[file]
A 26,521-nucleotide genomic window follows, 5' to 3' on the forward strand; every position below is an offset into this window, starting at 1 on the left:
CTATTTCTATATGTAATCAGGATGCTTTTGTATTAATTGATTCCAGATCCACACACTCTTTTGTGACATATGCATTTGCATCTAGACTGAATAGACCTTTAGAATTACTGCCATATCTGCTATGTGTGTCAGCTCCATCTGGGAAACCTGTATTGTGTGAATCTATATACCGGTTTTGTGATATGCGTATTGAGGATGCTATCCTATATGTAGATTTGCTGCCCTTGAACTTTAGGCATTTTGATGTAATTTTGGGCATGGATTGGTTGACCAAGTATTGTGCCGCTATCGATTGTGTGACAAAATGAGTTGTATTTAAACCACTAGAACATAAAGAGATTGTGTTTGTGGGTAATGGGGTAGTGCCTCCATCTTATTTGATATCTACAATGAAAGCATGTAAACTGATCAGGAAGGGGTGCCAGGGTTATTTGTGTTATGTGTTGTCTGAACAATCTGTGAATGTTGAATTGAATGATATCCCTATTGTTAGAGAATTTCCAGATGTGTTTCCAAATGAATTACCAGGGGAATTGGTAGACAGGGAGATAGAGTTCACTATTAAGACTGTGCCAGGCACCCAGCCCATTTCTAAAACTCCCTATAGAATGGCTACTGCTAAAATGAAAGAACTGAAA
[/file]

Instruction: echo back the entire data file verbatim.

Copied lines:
A 26,521-nucleotide genomic window follows, 5' to 3' on the forward strand; every position below is an offset into this window, starting at 1 on the left:
CTATTTCTATATGTAATCAGGATGCTTTTGTATTAATTGATTCCAGATCCACACACTCTTTTGTGACATATGCATTTGCATCTAGACTGAATAGACCTTTAGAATTACTGCCATATCTGCTATGTGTGTCAGCTCCATCTGGGAAACCTGTATTGTGTGAATCTATATACCGGTTTTGTGATATGCGTATTGAGGATGCTATCCTATATGTAGATTTGCTGCCCTTGAACTTTAGGCATTTTGATGTAATTTTGGGCATGGATTGGTTGACCAAGTATTGTGCCGCTATCGATTGTGTGACAAAATGAGTTGTATTTAAACCACTAGAACATAAAGAGATTGTGTTTGTGGGTAATGGGGTAGTGCCTCCATCTTATTTGATATCTACAATGAAAGCATGTAAACTGATCAGGAAGGGGTGCCAGGGTTATTTGTGTTATGTGTTGTCTGAACAATCTGTGAATGTTGAATTGAATGATATCCCTATTGTTAGAGAATTTCCAGATGTGTTTCCAAATGAATTACCAGGGGAATTGGTAGACAGGGAGATAGAGTTCACTATTAAGACTGTGCCAGGCACCCAGCCCATTTCTAAAACTCCCTATAGAATGGCTACTGCTAAAATGAAAGAACTGAAA